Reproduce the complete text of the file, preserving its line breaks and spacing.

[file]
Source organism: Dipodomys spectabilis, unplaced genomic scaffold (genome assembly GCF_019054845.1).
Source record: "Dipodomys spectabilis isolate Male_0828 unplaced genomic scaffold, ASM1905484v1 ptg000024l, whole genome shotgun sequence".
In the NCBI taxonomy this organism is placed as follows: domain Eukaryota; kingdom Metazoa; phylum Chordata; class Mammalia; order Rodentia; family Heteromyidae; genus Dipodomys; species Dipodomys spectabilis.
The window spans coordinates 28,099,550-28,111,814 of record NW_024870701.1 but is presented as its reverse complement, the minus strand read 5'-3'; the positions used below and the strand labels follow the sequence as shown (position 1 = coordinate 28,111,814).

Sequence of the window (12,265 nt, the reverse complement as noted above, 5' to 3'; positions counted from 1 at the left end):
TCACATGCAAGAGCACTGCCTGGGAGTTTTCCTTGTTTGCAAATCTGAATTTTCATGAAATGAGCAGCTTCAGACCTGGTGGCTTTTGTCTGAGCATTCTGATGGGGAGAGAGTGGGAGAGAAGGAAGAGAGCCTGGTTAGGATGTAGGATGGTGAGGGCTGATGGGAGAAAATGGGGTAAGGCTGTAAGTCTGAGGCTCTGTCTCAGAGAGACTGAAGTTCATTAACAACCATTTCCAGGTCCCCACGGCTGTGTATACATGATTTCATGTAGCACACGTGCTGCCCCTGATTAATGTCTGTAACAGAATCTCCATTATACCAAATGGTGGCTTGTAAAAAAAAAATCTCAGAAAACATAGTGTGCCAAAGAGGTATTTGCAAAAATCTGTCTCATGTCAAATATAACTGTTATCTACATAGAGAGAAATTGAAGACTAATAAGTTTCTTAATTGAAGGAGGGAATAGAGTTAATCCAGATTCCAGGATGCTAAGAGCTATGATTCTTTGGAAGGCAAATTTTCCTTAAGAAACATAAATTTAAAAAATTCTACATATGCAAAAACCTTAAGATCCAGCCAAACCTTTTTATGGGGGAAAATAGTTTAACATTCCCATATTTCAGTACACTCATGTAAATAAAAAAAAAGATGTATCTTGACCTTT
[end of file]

Source organism: Dipodomys spectabilis, unplaced genomic scaffold (genome assembly GCF_019054845.1).
Source record: "Dipodomys spectabilis isolate Male_0828 unplaced genomic scaffold, ASM1905484v1 ptg000024l, whole genome shotgun sequence".
In the NCBI taxonomy this organism is placed as follows: domain Eukaryota; kingdom Metazoa; phylum Chordata; class Mammalia; order Rodentia; family Heteromyidae; genus Dipodomys; species Dipodomys spectabilis.
The window spans coordinates 28,099,550-28,111,814 of record NW_024870701.1 but is presented as its reverse complement, the minus strand read 5'-3'; the positions used below and the strand labels follow the sequence as shown (position 1 = coordinate 28,111,814).

Sequence of the window (12,265 nt, the reverse complement as noted above, 5' to 3'; positions counted from 1 at the left end):
TCACATGCAAGAGCACTGCCTGGGAGTTTTCCTTGTTTGCAAATCTGAATTTTCATGAAATGAGCAGCTTCAGACCTGGTGGCTTTTGTCTGAGCATTCTGATGGGGAGAGAGTGGGAGAGAAGGAAGAGAGCCTGGTTAGGATGTAGGATGGTGAGGGCTGATGGGAGAAAATGGGGTAAGGCTGTAAGTCTGAGGCTCTGTCTCAGAGAGACTGAAGTTCATTAACAACCATTTCCAGGTCCCCACGGCTGTGTATACATGATTTCATGTAGCACACGTGCTGCCCCTGATTAATGTCTGTAACAGAATCTCCATTATACCAAATGGTGGCTTGTAAAAAAAAAATCTCAGAAAACATAGTGTGCCAAAGAGGTATTTGCAAAAATCTGTCTCATGTCAAATATAACTGTTATCTACATAGAGAGAAATTGAAGACTAATAAGTTTCTTAATTGAAGGAGGGAATAGAGTTAATCCAGATTCCAGGATGCTAAGAGCTATGATTCTTTGGAAGGCAAATTTTCCTTAAGAAACATAAATTTAAAAAATTCTACATATGCAAAAACCTTAAGATCCAGCCAAACCTTTTTATGGGGGAAAATAGTTTAACATTCCCATATTTCAGTACACTCATGTAAATAAAAAAAAAGATGTATCTTGACCTTT